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"Mrs. Edward Danforth," repeated the sexton, on hearing the story of Paul's exploit.

"Why, she attends our church."

"Do you know Mr. Danforth?" asked Paul, with interest.

"Only by sight. I know him by reputation, however."

"I suppose he is very rich."

"Yes, I should judge so. At any rate, he is doing an extensive business."

"What is his business?"

"He is a merchant."

"A merchant," thought Paul; "that is just what I should like to be, but I don't see much prospect of it."

"How do you like Mrs. Danforth?" inquired the sexton.

"Very much," said Paul, warmly. "She was very kind, and made me feel quite at home in her company."

"I hope she may be disposed to assist you. She can easily do so, in her position."

The next day Paul did not as usual go out in search of a situation. His mind was occupied with thoughts of his coming interview with Mrs. Danforth, and he thought he would defer his business plans till the succeeding day.

At an early hour in the evening, he paused before an imposing residence on Fifth Avenue, which he had seen but not entered the day previous.

He mounted the steps and pulled the bell.

A smart-looking man-servant answered his ring.

"Is Mrs. Danforth at home?" asked Paul.

"Yes, I believe so."

"I have called to see her."

"Does she expect you?" asked the servant, looking surprised.

"Yes; I come at her appointment," said Paul.

"Then I suppose it's all right," said the man. "Will you come in?" he asked, a little doubtfully.

Paul followed him into the house, and was shown into the drawing-room, the magnificence of which somewhat dazzled his eyes; accustomed only to the plain sitting-room of Mr. Cameron.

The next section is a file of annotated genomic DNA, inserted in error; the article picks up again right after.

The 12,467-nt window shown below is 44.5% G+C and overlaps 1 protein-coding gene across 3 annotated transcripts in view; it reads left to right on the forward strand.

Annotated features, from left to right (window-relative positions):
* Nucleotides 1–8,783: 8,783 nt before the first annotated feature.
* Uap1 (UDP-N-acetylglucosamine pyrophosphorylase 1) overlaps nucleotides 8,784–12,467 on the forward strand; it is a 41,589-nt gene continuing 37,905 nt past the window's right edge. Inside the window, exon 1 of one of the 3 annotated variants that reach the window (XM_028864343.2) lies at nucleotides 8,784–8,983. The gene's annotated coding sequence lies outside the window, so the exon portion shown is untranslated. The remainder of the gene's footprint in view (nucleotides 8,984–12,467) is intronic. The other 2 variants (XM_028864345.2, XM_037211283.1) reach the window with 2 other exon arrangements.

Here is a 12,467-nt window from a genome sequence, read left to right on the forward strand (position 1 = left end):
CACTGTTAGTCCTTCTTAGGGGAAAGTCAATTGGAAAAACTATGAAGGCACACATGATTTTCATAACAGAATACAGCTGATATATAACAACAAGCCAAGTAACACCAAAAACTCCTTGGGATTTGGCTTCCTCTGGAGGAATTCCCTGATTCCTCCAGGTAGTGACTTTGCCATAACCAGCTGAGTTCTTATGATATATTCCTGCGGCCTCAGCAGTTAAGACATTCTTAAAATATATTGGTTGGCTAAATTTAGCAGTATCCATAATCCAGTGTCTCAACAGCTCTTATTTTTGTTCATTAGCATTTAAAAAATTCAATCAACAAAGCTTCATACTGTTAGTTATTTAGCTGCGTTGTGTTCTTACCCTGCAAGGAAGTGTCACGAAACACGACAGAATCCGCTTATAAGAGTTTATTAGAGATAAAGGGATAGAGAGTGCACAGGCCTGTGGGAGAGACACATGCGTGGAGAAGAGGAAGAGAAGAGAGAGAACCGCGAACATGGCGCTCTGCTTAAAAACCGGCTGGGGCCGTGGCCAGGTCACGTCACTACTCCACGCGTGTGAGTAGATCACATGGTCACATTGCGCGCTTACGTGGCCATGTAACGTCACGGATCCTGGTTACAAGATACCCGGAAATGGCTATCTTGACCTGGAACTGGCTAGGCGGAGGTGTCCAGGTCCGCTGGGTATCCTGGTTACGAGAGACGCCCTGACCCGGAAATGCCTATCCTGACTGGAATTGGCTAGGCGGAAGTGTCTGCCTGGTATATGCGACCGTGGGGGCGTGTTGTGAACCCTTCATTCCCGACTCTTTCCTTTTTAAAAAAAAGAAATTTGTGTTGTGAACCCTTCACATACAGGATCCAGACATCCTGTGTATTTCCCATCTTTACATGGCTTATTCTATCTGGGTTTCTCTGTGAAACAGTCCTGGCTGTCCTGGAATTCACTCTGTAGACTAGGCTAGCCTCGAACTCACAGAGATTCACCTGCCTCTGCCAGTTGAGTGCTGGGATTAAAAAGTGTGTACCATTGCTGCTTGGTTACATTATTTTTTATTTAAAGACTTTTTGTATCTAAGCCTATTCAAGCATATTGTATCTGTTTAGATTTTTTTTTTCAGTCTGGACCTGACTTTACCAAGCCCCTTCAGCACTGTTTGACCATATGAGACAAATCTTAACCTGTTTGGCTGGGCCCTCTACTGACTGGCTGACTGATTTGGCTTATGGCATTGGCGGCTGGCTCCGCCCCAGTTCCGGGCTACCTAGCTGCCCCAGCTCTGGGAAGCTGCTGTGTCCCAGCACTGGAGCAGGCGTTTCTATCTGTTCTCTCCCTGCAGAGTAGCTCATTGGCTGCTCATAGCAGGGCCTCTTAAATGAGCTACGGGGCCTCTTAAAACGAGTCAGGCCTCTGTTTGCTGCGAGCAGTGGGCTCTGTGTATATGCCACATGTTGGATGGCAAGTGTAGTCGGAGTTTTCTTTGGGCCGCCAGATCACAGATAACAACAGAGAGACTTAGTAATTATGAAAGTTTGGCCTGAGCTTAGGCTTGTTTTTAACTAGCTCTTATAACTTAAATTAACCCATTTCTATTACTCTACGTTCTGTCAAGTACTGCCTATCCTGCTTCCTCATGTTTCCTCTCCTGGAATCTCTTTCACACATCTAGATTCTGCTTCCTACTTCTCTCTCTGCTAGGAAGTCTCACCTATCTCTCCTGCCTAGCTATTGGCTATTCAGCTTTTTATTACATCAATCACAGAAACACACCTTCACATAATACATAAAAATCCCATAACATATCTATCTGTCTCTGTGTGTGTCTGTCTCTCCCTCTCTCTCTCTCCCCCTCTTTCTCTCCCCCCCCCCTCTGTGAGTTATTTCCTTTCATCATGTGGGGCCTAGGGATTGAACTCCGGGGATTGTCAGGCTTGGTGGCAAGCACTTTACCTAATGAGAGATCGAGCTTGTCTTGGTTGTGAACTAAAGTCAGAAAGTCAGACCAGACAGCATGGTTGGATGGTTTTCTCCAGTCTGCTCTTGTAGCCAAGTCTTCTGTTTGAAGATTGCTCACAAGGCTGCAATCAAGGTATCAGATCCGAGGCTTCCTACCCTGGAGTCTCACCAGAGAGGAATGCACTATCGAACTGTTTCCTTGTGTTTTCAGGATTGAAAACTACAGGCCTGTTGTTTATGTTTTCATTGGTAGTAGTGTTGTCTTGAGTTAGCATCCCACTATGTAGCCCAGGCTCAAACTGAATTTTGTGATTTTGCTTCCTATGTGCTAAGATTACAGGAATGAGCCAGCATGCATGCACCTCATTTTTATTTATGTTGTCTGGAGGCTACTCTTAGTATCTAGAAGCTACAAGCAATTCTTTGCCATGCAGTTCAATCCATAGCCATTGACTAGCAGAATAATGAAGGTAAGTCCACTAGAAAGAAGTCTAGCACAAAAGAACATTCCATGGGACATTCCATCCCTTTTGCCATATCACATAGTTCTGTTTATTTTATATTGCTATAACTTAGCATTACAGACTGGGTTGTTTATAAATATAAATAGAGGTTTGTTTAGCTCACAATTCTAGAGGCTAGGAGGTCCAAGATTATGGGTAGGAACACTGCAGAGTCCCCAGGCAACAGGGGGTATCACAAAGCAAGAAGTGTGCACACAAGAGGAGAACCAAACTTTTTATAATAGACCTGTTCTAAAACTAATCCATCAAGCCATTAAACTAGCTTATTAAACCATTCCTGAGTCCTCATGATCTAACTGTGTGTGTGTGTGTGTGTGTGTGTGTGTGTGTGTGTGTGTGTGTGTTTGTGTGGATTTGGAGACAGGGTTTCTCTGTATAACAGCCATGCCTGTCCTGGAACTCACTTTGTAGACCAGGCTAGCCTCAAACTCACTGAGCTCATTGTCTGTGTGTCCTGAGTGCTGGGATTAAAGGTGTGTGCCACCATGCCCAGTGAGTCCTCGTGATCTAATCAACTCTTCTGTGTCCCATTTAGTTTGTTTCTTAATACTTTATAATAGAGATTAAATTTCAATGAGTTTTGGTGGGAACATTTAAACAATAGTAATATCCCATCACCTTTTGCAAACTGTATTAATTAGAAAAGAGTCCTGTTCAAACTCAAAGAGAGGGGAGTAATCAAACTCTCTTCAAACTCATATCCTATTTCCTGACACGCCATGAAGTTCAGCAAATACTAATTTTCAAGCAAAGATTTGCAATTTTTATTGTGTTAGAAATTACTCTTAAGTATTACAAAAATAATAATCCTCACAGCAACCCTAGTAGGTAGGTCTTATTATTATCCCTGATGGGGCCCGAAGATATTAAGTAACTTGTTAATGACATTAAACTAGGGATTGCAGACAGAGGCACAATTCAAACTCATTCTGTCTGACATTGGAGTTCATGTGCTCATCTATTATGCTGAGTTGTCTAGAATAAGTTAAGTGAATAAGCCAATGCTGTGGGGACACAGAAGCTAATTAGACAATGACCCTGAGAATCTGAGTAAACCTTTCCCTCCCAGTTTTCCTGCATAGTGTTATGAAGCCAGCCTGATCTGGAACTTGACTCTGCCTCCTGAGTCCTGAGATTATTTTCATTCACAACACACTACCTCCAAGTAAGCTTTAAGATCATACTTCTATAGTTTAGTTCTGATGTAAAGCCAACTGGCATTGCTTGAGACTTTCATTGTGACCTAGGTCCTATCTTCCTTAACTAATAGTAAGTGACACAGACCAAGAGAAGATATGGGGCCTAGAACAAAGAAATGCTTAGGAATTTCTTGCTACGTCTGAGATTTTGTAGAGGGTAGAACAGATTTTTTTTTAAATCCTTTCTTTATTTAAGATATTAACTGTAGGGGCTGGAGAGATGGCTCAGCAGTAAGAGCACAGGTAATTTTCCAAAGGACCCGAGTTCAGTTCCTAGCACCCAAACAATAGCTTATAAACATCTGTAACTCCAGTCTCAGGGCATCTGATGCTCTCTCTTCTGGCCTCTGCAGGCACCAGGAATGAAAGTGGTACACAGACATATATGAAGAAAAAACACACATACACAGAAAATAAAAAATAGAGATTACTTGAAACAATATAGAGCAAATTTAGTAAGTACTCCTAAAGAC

The servant reappeared after a brief absence, and with rather more politeness than he had before shown, invited Paul to follow him to a private sitting-room upstairs, where he would see Mrs. Danforth.

Looking at Paul's plain, though neat clothes, the servant was a little puzzled to understand what had obtained for Paul the honor of being on visiting terms with Mrs. Danforth.

"Good evening, Paul," said Mrs. Danforth, rising from her seat and welcoming our hero with extended hand. "So you did not forget your appointment."

"There was no fear of that," said Paul, with his usual frankness. "I have been looking forward to coming all day."

"Have you, indeed?" said the lady with a pleasant smile.

"Then I must endeavor to make your visit agreeable to you. Do you recognize this desk?"

Upon a table close by, was the desk which had been purchased the day previous, at Appleton's.

"Yes," said Paul, "it is the one you bought yesterday. I think it is very handsome."

"I am glad you think so. I think I told you that I intended it for a present. I have had the new owner's name engraved upon it."

Paul read the name upon the plate provided for the purpose. His face flushed with surprise and pleasure. That name was his own.

"Do you really mean it for me" he asked.

"If you will accept it," said Mrs. Danforth, smiling.

"I shall value it very much," said Paul, gratefully. "And I feel very much indebted to your kindness."

"We won't talk of indebtedness, for you remember mine is much the greater. If you will open the desk you will find that it is furnished with what will, I hope, prove of use to you."